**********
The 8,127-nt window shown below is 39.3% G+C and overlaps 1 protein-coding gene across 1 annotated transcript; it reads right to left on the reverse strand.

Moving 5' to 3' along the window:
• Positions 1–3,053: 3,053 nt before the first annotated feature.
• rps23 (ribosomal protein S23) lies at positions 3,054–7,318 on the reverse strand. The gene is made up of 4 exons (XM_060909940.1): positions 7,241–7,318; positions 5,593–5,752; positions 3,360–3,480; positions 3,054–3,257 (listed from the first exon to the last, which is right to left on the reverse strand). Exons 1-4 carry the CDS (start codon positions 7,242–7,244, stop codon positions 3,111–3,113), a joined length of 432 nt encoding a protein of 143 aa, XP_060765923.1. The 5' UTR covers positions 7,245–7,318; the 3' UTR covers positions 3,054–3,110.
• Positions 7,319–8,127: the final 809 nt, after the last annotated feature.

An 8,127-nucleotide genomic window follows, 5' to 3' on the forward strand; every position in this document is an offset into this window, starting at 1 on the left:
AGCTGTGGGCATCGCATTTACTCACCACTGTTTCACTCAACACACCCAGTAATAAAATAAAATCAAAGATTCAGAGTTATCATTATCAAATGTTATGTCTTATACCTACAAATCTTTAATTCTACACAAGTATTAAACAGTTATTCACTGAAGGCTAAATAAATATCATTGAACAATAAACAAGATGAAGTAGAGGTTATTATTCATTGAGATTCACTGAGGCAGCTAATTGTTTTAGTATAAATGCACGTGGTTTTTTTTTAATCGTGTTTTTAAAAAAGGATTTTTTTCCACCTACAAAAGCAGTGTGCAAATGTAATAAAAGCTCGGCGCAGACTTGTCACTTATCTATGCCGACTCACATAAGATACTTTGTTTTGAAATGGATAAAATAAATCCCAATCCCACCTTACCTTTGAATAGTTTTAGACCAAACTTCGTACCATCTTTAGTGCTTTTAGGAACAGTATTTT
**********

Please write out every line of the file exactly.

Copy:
The 8,127-nt window shown below is 39.3% G+C and overlaps 1 protein-coding gene across 1 annotated transcript; it reads right to left on the reverse strand.

Moving 5' to 3' along the window:
• Positions 1–3,053: 3,053 nt before the first annotated feature.
• rps23 (ribosomal protein S23) lies at positions 3,054–7,318 on the reverse strand. The gene is made up of 4 exons (XM_060909940.1): positions 7,241–7,318; positions 5,593–5,752; positions 3,360–3,480; positions 3,054–3,257 (listed from the first exon to the last, which is right to left on the reverse strand). Exons 1-4 carry the CDS (start codon positions 7,242–7,244, stop codon positions 3,111–3,113), a joined length of 432 nt encoding a protein of 143 aa, XP_060765923.1. The 5' UTR covers positions 7,245–7,318; the 3' UTR covers positions 3,054–3,110.
• Positions 7,319–8,127: the final 809 nt, after the last annotated feature.

An 8,127-nucleotide genomic window follows, 5' to 3' on the forward strand; every position in this document is an offset into this window, starting at 1 on the left:
AGCTGTGGGCATCGCATTTACTCACCACTGTTTCACTCAACACACCCAGTAATAAAATAAAATCAAAGATTCAGAGTTATCATTATCAAATGTTATGTCTTATACCTACAAATCTTTAATTCTACACAAGTATTAAACAGTTATTCACTGAAGGCTAAATAAATATCATTGAACAATAAACAAGATGAAGTAGAGGTTATTATTCATTGAGATTCACTGAGGCAGCTAATTGTTTTAGTATAAATGCACGTGGTTTTTTTTTAATCGTGTTTTTAAAAAAGGATTTTTTTCCACCTACAAAAGCAGTGTGCAAATGTAATAAAAGCTCGGCGCAGACTTGTCACTTATCTATGCCGACTCACATAAGATACTTTGTTTTGAAATGGATAAAATAAATCCCAATCCCACCTTACCTTTGAATAGTTTTAGACCAAACTTCGTACCATCTTTAGTGCTTTTAGGAACAGTATTTT